One of the biggest mysteries of the current election season, consistently overlooked by Denver journalists, is why U.S. Senate candidate Cory Gardner...
It's clear enough that personhood was one of the foundational building blocks of his climb to Congress, proving Keith Mason correct and shedding light on the short-term gain GOP candidates encounter by joining with anti-abortion activists.
Violence against women and rape in conflict is an ongoing problem. It is not isolated, it is not anecdotal, it is far from rare.
Rep. Paul Ryan was in town last week, and he did a round of interviews on talk radio shows, hoping to find an audience hungry for his new book, which essentially explains how the Tea Party can grab actual control of things.
As Silly Season winds to a close, there were a smattering of 'Obama's on vacation -- how dare he!?!' stories, as usual. Obama has taken less than a third of the days off that President Bush did, but that certainly doesn't stop pundits from complaining every time Obama picks up a golf club.
Women's Equality Day quietly came and went recently, not quite 100 years after passage of the Nineteenth Amendment -- the law that said women were equally entitled, along with men, to the right to vote.
When candidates seek to satisfy their political base without antagonizing the political center, they often engage in a tightrope act, and the latest high wire act is on contraception.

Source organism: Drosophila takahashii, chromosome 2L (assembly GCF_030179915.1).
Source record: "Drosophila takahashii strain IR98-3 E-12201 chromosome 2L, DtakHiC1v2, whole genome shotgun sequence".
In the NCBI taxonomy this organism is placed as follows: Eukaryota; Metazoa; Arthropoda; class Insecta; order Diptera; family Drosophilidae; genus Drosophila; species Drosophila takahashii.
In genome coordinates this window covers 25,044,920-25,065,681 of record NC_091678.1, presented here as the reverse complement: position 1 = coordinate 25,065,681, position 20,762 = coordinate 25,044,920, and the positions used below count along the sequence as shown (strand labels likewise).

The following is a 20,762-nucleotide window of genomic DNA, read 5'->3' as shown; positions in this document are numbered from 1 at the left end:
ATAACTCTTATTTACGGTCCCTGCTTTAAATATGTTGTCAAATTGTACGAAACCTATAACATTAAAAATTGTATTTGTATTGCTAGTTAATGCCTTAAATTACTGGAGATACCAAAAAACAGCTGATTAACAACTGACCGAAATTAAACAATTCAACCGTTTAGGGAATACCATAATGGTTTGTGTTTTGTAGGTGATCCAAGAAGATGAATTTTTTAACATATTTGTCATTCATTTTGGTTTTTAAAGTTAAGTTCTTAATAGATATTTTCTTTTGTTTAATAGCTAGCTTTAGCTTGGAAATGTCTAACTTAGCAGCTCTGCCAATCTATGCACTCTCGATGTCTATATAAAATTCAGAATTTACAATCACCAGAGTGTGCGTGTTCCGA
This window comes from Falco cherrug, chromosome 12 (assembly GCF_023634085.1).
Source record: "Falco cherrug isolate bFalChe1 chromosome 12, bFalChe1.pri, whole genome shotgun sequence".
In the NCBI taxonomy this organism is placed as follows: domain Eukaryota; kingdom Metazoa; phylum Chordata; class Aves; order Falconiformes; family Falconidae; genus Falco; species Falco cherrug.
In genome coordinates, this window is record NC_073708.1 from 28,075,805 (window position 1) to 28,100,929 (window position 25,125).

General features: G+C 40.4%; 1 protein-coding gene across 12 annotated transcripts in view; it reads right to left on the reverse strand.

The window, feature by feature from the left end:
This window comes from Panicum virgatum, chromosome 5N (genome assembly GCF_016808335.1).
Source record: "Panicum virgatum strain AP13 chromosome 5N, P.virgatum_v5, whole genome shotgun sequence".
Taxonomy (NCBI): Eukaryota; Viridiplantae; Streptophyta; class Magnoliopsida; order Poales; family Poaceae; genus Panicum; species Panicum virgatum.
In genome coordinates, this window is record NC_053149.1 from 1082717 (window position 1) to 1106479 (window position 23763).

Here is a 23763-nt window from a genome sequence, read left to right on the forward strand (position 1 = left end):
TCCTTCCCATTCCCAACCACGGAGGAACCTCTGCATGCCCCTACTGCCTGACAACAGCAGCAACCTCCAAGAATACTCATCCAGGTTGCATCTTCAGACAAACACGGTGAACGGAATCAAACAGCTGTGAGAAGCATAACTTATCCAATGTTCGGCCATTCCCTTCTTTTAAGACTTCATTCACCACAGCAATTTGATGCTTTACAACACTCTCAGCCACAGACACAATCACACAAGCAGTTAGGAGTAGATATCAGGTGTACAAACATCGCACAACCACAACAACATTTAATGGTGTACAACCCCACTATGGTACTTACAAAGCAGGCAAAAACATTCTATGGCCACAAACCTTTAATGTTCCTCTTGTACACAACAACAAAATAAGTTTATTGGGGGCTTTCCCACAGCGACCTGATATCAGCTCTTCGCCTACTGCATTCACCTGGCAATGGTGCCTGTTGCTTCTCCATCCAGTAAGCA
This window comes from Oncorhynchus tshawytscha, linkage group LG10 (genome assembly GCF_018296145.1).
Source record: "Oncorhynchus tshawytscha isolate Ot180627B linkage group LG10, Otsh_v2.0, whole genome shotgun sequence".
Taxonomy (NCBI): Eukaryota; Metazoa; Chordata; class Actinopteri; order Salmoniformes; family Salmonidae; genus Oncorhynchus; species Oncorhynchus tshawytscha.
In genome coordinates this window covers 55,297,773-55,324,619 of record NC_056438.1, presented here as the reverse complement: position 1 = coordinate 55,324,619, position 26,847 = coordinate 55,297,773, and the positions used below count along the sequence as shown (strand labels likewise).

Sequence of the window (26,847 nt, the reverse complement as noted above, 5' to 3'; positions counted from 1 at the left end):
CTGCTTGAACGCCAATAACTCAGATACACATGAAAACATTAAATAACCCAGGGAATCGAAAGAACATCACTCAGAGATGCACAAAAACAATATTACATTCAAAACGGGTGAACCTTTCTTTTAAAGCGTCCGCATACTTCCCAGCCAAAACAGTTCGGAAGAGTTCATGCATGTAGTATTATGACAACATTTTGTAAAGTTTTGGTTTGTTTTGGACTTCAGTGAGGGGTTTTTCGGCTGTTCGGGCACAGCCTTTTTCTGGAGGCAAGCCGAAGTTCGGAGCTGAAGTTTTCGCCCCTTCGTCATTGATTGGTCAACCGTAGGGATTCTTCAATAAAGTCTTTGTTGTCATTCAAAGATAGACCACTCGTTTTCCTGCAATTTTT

The next time you read a controversial opinion article, instead of talking about "lynching" the author or what "gauge" shotgun you're going to use when you shoot him, maybe present a better idea to solve the problems he's trying to address.
Increasingly, we have to fight even for access to birth control, insurance coverage, and women's basic health care services such as Pap tests and breast cancer screenings. In this way, the public discussion about abortion rights has expanded, becoming more reflective of the real experience of women's lives.
There may be no middle ground on reproductive rights. But if the fetus wins, if a girlfriend's abortion decades ago gets blamed for someone's suicide, if "personhood rights" take precedence over women's rights, we will be back in the dark ages.
When Cory Gardner's campaign tries to say the federal anti-abortion, anti-birth control bill isn't the same as the state personhood bill, we ask: do you really think Colorado women and Colorado voters are that dumb?
It's been widely reported that Colorado Senate candidate Cory Gardner sponsored a bill in 2007 that would have outlawed all abortion in Colorado. But there's a detail about the ramifications of Gardner's legislation that's gone unreported, and it's important because it illuminates just how serious his bill was.
Abortion might not be a popular issue in an evangelical state, but when explained as a parallel to the 2nd Amendment, all those God-fearing, Bible-thumpin' gun owners may just agree that what works for one side should work for the other.
The message in the film, that a woman can make the choice on her own and stick to it, that her friends and family can be supportive even if they don't entirely agree, and that you're life doesn't end when you hit a bump in road, or in this case your belly, is undeniably important.
"Rape," the instructors say, "is a four-letter word. Purge it from your lexicon." And as to anything else abortion-related, "Keep it brief." Such is the strategy reportedly being taught Republican candidates in "Boot Camps" on how to talk about abortion.
The latest reporter to ask senatorial candidate Cory Gardner why he's un-endorsed the state personhood amendments but has yet to un-cosponsor a proposed federal personhood law is Politico's Paige Winfield Cunningham.